March 30, 2015 12:00 PM

Robert Herjavec seemed to have it all: a lucrative business empire bolstered by his role on ABC’s hit show Shark Tank, a garage full of Ferraris at his multimillion-dollar Toronto mansion and a picture-perfect family. But privately his world was crashing down. After 24 years of marriage, he and wife Diane Plese legally separated last June. Upset by the split, his three children, Caprice, 17, Skye, 18, and Brendan, 21, initially refused to speak to him, Herjavec says, and he was so devastated he stood on his balcony and contemplated jumping. “I’ve always thought that there is nothing that can rock my world, but I woke up one night and wanted to end it,” he says. “All I could think was, ‘I can’t go on.'”

After several dark, trying months, Herjavec pulled himself back from the brink. One of the contestants on the new season of Dancing with the Stars, the tech mogul, 51, says he emerged from his crisis “stronger, more empathetic and more balanced.” The key to his recovery, he says, was working at a Seattle homeless shelter for 21⁄2 weeks, spending his nights on the streets helping the destitute. His pastor, John McAuley, a Congregational minister, urged him to go. “This place saved me, man,” says Herjavec, opening up to PEOPLE as he headed to a homeless encampment under a highway overpass on a recent return trip to volunteer. “I always think, ‘What was the purpose of all this pain?’ I think this gave me the opportunity to reconnect with God and to help others. The way I was was unsustainable.” Adds McAuley: “Robert was in need. Little did I realize the profound effect this would have on him.”

Neither did Herjavec, a self-confessed “fanatically driven” businessman whose Croatian family arrived in Canada in 1970 “with a suitcase and $20” after fleeing the former Yugoslavia, where his father had been jailed 22 times for criticizing Communism. The first in his family to learn English, Herjavec, an only child, grew up “poor and with a big chip on my shoulder.” But after offering to work for an ex-IBM exec for nothing to get his start, he earned a fortune creating and selling tech companies. With a personal net worth reported at more than $100 million, he wrote bestselling business books and gained fame judging contestants’ start-up ideas on Shark Tank. “I always felt like the underdog, and that made me highly motivated,” he says. “Not to buy more stuff. I just wanted to be the best I can be.”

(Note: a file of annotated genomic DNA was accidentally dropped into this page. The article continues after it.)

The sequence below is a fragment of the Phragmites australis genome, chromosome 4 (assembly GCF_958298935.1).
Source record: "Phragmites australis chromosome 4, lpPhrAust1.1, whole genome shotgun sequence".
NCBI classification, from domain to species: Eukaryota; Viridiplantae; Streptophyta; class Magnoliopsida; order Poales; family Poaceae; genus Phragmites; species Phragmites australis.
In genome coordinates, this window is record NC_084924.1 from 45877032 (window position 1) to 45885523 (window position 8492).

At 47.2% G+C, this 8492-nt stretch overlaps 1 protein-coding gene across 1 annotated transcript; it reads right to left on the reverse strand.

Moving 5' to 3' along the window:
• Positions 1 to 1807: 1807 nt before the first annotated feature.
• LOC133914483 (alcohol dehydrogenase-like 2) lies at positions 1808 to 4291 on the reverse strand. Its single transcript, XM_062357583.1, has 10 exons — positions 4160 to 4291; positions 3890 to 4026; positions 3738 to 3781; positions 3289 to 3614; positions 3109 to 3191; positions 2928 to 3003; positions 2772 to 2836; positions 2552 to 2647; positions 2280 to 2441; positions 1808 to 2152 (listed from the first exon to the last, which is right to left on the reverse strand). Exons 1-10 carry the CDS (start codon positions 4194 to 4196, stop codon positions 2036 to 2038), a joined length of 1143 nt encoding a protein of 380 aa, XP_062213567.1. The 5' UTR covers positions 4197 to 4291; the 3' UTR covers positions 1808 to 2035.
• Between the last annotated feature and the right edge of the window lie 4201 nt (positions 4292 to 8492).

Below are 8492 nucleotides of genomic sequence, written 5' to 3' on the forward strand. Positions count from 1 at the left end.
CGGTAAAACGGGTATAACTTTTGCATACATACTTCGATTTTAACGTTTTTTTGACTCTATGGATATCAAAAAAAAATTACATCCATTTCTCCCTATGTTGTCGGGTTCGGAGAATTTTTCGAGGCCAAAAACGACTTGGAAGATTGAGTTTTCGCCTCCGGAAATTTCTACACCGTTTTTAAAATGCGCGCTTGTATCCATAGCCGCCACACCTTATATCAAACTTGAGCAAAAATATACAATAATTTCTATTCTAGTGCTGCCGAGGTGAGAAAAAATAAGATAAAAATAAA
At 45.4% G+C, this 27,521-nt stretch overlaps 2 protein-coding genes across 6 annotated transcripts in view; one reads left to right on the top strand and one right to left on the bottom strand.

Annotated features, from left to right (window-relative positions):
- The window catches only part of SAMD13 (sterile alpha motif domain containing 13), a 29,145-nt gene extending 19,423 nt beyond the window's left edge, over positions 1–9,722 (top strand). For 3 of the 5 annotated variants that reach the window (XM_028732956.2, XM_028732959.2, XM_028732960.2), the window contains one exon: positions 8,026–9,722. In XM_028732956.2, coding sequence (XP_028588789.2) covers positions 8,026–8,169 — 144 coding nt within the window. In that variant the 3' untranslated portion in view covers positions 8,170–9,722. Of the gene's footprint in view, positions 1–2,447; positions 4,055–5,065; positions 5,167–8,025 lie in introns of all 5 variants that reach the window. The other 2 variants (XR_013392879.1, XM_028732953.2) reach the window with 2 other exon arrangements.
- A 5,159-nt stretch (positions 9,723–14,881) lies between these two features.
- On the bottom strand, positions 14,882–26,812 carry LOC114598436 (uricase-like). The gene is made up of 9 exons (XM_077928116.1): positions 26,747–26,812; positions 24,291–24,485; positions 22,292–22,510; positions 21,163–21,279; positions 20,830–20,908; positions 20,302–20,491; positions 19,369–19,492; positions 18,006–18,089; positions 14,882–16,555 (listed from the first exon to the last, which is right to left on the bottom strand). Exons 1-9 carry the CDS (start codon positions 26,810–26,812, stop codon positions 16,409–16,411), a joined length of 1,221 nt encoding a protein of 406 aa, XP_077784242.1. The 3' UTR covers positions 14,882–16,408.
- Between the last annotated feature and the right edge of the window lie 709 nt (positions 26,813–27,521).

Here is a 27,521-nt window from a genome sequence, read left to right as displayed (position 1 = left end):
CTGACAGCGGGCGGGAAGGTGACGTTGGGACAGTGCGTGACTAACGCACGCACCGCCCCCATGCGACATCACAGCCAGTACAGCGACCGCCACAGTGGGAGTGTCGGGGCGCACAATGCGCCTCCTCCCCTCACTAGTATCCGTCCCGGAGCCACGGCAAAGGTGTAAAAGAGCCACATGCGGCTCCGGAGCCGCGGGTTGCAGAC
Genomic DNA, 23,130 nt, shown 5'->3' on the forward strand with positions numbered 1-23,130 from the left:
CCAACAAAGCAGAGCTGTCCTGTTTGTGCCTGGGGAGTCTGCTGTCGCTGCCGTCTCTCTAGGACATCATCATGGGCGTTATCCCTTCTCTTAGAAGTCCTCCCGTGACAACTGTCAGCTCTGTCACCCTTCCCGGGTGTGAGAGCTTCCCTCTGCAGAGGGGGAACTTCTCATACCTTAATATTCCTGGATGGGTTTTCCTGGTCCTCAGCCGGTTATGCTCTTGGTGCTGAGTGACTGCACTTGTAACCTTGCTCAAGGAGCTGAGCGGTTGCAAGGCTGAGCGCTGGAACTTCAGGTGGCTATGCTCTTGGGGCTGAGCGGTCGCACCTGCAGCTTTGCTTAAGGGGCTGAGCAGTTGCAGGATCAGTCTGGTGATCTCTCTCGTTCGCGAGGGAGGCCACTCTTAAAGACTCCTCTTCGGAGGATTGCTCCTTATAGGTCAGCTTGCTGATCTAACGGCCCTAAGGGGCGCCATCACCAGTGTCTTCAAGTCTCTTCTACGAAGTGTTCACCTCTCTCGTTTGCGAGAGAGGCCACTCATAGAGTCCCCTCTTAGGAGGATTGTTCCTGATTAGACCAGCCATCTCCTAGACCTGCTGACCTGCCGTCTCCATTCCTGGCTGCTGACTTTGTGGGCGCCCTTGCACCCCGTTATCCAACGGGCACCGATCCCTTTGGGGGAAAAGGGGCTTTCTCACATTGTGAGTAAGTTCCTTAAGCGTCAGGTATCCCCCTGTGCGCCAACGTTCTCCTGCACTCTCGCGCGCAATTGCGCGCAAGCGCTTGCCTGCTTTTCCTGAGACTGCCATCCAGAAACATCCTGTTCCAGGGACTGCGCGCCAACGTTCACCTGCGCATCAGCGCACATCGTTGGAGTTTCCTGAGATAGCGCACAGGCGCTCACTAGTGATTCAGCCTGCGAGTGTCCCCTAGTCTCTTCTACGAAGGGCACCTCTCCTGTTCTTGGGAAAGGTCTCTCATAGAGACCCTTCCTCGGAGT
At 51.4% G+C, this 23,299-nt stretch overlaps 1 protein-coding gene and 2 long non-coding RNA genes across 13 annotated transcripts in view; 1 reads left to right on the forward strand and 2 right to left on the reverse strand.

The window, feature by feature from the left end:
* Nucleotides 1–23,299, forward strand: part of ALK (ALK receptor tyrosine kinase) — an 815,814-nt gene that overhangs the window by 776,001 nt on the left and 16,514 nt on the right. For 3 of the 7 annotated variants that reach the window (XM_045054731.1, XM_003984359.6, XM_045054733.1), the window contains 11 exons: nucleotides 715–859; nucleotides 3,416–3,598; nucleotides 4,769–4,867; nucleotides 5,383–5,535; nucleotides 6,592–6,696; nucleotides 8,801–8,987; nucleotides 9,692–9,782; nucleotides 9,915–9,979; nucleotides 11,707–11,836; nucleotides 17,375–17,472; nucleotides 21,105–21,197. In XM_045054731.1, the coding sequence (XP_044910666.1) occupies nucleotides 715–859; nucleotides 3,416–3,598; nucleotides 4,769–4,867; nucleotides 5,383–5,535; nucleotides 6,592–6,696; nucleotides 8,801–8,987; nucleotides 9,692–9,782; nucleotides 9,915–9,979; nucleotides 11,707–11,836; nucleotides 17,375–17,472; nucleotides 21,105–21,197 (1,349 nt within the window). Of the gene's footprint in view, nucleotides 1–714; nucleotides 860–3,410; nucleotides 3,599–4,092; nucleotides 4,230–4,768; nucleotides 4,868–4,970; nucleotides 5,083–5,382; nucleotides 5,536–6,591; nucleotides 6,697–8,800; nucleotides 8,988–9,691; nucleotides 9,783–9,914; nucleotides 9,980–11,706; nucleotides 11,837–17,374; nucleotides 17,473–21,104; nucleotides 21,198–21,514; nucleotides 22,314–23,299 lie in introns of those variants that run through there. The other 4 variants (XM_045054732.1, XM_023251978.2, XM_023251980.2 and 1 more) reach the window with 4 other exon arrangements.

Herjavec was unprepared for the fallout after he and his wife separated last summer. “Things weren’t good for a while,” he says. “We were great parents and a great team, but we weren’t great for each other. I should have had the courage to leave sooner, but I didn’t because of my kids.” (Plese couldn’t be reached for comment.) Herjavec insists he isn’t worried about financial repercussions (see box). “It’s just money,” he says. “The thought of not speaking to my kids hit me hard. They were upset. They sided with their mom.”

He spiraled into despondency. “I would go to sleep and wake up in the middle of the night screaming,” he says. “When I called my pastor, I said, ‘I will not survive until tomorrow.'”

Herjavec was an emotional wreck when he arrived at Seattle’s Union Gospel Mission in July and was quickly put to work in the soup kitchen, then later aiding homeless people on the streets. “Nobody knew who I was,” he says. “People thought I was a recovering addict. I didn’t trust myself to be alone.”

His personal pain was slowly eclipsed by compassion for the people he met. “The guiding principle is you have no judgment and nothing but love in your heart,” he says. “Think how different that is from Shark Tank – which is nothing but judgment! I always used to think that if you are that compassionate, you are weak.” He still volunteers at the shelter whenever he can and helps support it financially, at one point buying all of a local Walmart’s inventory of socks to hand out.

After falling so low, he also no longer feels “bulletproof.” And it’s this newfound sense of vulnerability that inspired him to “move out of my comfort zone” and compete on Dancing with the Stars, a show he first got hooked on while watching it with his mother, Katica, in the hospital as she battled the ovarian cancer that claimed her life in 2007. “She loved the pageantry of it,” says Herjavec, who has been practicing eight hours a day. “He’s got more energy than anyone I’ve ever met,” says his dance partner, Kym Johnson. “He’s laser-focused.”

Has one of TV’s best-known sharks lost his bite? Hardly. But his stints on the streets of Seattle have helped him make “peace” with the pain that almost pushed him over the edge. “It doesn’t make it any easier, but I have a lot of faith in the future now,” he says, adding, “I was hollow and broken, and these people saved my life. And for that I’ll always be grateful.”

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